Known more for its cocktails than its cuisine, Temple is betting big that a new Mediterranean menu will draw destination diners.
Photography by Angela Tucker
120 Francis Street, Providence, 919-5050, temple-downtown.com. Open for dinner every night (and breakfast, but that’s a whole other ballgame). Reservations recommended. Wheelchair accessibility through the hotel lobby. Valet parking. Cuisine European sun and sea, doused in garlic, oregano and lemon. Capacity A hundred in the dining room, as well as in the lounge/bar. Vibe Goth castle meets belly-dancing commune. PricesAppetizers $7–$14; entrees $12–$29. Karen’s picks Shrimp, flatbreads and meats.
Dessert at your own risk.
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Temple has always relished a tipsy diner. Half of its menu is devoted to wine and cocktails and so is half its real estate — the centerpiece bar and under-lit lounge holds as many as the dining room. It’s always been a peculiar approach for a hotel restaurant; some families might hesitate to send their diaper-toting toddlers into a candle-lit basement that bears a striking resemblance to a Middle Eastern hookah lounge.
The new menu’s in fact Mediterranean, evidenced by the addition of a single turquoise wall and a lot of feta cheese. On paper, the concept is even less accessible than the old Temple, which focused on New England fare and an overly suggestive style. (A server somewhere is celebrating the dissolution of the “Naughty Booth” and the departure of its inhabitants.) But food is often the ultimate translator and, in this case, what appears esoteric for an American audience — and redundant for the European — carries itself with both nuance and skill. Case in point: the Greek Salad martini, which sounds like a vile fraternity prank but, built on the back of an exceedingly cool cucumber vodka, comes out ahead of the classic dirty variety. Same goes for the blood orange cosmo, a surprisingly good drink devoid of the typical juvenile sweetness.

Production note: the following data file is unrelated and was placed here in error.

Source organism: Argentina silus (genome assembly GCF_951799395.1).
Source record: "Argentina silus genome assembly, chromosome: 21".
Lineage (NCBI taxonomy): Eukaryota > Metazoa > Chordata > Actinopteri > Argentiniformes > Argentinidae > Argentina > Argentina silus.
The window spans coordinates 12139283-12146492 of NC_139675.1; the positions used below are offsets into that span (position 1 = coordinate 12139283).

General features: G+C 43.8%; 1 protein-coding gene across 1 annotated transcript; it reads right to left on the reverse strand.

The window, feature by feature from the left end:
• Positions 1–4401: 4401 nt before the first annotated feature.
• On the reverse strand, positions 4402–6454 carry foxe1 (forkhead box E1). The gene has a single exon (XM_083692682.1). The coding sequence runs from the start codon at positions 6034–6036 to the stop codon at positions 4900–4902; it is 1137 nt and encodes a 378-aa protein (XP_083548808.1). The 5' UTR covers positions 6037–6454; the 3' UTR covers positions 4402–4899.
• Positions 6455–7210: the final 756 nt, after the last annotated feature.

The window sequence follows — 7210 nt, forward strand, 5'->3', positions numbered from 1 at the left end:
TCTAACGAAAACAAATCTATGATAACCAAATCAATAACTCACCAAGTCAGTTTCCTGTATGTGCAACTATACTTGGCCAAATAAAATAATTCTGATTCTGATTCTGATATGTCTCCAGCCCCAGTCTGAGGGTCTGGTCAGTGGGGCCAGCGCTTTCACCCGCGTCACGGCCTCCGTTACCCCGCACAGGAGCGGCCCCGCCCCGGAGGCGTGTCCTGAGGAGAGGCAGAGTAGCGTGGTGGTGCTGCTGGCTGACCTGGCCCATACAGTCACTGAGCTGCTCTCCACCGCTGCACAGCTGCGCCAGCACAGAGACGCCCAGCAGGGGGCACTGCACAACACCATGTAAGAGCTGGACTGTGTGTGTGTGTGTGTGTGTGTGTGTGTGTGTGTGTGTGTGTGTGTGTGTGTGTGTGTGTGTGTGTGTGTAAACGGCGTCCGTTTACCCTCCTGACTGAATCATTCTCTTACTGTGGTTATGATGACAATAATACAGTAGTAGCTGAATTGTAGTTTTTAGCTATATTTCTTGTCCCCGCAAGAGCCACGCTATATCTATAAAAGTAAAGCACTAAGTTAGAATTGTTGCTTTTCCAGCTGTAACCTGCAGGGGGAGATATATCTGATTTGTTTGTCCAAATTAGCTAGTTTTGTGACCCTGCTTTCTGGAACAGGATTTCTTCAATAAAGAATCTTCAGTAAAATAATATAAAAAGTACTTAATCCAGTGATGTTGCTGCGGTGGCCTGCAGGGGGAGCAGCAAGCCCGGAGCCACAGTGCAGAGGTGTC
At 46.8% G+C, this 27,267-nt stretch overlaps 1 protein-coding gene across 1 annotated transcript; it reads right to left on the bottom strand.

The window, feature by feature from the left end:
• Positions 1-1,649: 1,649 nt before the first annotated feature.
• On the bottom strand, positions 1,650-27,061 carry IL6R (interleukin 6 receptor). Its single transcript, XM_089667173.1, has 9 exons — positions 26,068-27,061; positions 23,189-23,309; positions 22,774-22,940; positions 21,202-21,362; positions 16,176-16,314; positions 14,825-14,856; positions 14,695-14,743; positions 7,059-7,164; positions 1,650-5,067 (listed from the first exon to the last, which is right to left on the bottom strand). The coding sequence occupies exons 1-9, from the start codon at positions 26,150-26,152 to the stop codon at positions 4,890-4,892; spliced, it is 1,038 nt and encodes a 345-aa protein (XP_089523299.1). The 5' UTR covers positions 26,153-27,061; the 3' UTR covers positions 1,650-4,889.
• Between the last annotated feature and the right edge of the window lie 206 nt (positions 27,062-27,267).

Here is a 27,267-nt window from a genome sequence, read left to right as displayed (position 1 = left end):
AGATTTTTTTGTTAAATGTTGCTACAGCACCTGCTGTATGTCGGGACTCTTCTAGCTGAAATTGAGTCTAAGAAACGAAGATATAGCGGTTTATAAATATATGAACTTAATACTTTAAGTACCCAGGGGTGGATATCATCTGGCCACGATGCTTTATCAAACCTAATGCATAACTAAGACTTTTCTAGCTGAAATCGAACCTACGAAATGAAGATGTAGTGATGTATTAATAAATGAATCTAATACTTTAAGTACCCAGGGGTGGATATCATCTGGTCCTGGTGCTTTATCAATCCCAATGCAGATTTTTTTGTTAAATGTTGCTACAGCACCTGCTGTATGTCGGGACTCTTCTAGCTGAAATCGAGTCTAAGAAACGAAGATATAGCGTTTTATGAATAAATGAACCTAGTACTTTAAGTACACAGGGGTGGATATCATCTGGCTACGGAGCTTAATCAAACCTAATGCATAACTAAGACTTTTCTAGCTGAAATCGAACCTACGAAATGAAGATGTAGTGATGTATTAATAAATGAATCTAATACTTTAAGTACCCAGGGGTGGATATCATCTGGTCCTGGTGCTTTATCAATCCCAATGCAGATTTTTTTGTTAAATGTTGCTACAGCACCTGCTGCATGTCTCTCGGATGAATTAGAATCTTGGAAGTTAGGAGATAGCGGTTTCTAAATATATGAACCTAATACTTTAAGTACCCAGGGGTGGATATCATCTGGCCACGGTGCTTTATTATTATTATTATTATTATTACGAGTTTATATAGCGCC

But the bar is just a prelude to dinner and even a strong drink won’t make up for a heavy-handed menu. At least this was my initial response. Several weeks with the menu in hand had developed into a brooding hostility. The first courses look monotonous, I thought, the entrees dreary. How many chickpeas can people eat, and who really likes tzatziki on their burgers?
Sage Restaurant Group, Temple’s off-site owners, brought in Joyce Goldstein, a culinary personality with two dozen books under her belt, to negotiate a viable Mediterranean menu for people traveling to Rhode Island. Even the concept sounds odd. But, ultimately, the shift works; what might appear trendy is no more than well-planned variety.
The most familiar item is, not surprisingly, Point Judith calamari. (Unwritten state law: Restaurant owners can try anything they want as long as they have a squid safety net.) Temple’s — executed by chef David Cardell — is peppered with stained glass sheets of lemon and zucchini and served with a citrus aioli ($9). It’s a large portion but not the trough that ruins diners before entrees show up. Flatbread pizzas ($12-–$14), which were on Temple’s original menu, have grown thinner and more refined. Mozzarella and sweet gorgonzola pair with spicy arugula, while littleneck clams work well with salty pesto and grana padano. But the strongest dish centers on shrimp, both hearty and delicate.